5 Ways to be Kinder to Yourself in ED Recovery

One of the first conversations I had with my ED therapist involved her uncovering the fact that I find other larger bodies beautiful and normal, but mine being larger now is unacceptable to me.

I told her I didn’t know why. She responded, “Because we’re so. Fucking. Mean to ourselves.” And I believe her.

Eating disorders have a way of bringing out the meanest version of ourselves to, well, ourselves. EDs teach us to berate ourselves, teach us we’re not good enough, teach us our bodies need to change. Eventually these negative thoughts and beliefs become our core thoughts and beliefs toward ourselves, and unfortunately something I’m learning through treatment is that they don’t magically go away when you enter recovery, they become one of the hardest pieces to heal because they’re so deeply engrained in us.

We need ways to learn to be kinder to ourselves in recovery, when we’re working to loosen and disconnect from those deeply engrained negative thoughts and beliefs about ourselves. So here’s a list of a few you can try next time you find yourself being mean to you. Because you don’t have to take that shit from you.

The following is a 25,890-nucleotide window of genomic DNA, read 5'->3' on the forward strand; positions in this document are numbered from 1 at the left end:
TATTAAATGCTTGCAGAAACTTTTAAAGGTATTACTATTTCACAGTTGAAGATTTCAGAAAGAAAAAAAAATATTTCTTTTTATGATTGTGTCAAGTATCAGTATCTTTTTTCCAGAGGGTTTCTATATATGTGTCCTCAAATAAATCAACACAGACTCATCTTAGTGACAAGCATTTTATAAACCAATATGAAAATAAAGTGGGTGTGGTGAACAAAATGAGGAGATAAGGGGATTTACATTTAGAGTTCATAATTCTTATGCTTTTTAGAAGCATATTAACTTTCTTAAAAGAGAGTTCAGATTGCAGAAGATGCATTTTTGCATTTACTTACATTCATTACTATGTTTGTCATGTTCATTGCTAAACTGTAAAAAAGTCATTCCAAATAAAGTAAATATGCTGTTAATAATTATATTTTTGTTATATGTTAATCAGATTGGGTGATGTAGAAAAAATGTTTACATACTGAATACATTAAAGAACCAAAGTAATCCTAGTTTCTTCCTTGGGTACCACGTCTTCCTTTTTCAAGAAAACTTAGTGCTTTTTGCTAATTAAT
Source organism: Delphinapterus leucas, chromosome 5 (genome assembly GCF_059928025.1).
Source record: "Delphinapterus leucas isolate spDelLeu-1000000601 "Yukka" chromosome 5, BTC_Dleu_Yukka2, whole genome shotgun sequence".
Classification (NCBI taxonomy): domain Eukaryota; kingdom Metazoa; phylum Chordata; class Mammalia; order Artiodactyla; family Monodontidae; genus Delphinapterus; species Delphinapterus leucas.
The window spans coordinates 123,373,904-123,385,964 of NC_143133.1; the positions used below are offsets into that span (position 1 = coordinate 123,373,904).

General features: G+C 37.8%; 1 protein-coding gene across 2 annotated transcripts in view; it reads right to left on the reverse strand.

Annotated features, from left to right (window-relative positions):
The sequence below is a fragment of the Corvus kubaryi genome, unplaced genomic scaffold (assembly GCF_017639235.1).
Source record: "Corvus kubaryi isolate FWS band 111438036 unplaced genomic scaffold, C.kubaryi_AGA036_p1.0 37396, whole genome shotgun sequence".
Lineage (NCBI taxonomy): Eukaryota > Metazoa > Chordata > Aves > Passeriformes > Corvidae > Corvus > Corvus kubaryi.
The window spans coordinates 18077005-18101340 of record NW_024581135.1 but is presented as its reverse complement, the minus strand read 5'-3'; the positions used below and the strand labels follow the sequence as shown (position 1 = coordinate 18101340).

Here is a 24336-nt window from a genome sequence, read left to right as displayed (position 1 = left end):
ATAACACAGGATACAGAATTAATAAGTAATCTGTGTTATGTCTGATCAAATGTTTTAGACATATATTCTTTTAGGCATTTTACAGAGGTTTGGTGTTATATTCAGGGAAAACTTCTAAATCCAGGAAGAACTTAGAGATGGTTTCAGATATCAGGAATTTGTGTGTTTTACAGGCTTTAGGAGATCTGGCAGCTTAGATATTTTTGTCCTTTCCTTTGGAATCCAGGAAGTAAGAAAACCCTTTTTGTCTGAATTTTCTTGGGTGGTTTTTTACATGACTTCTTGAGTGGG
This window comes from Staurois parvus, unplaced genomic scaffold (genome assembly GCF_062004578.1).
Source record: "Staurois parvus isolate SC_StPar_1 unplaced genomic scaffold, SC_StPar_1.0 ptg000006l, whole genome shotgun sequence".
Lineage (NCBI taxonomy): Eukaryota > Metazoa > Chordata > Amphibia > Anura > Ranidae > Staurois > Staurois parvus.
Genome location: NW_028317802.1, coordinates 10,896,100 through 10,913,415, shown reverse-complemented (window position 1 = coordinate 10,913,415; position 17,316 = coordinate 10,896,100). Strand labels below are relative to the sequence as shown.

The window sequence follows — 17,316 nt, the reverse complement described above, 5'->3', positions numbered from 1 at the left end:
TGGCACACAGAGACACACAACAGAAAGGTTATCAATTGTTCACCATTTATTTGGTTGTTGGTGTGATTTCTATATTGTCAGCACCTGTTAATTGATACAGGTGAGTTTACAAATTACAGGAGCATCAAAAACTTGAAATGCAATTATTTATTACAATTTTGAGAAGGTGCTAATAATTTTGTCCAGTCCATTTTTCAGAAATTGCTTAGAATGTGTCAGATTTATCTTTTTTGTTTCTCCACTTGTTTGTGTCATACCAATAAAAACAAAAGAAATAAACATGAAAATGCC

1. Would you say that to 5 year-old you?

One of my therapist’s favorite things to say to me is, “Would you say that to 5 year-old you?” And it gets me every time. Because the answer is always no. Hell no. I would never say the things I say to me to her. Not in a million years. So asking yourself this question when you’re having negative thoughts about yourself will help interrupt them and give you some much-needed perspective, because I’m guessing your answer will be hell no as well.

2. Take time for self-care.

Being kinder to yourself doesn’t only mean your thoughts, it also means physical acts and behaviors, because positive physical acts translate to our brain as self-compassion. Start small. Put that face mask on tonight. Sit down and watch one of your favorite movies. Put a relaxing essential oil like lavender on your wrists and chest at bedtime. Make yourself a smoothie with your favorite fruits. Small acts of kindness towards ourselves will go far to ease our journeys in recovery.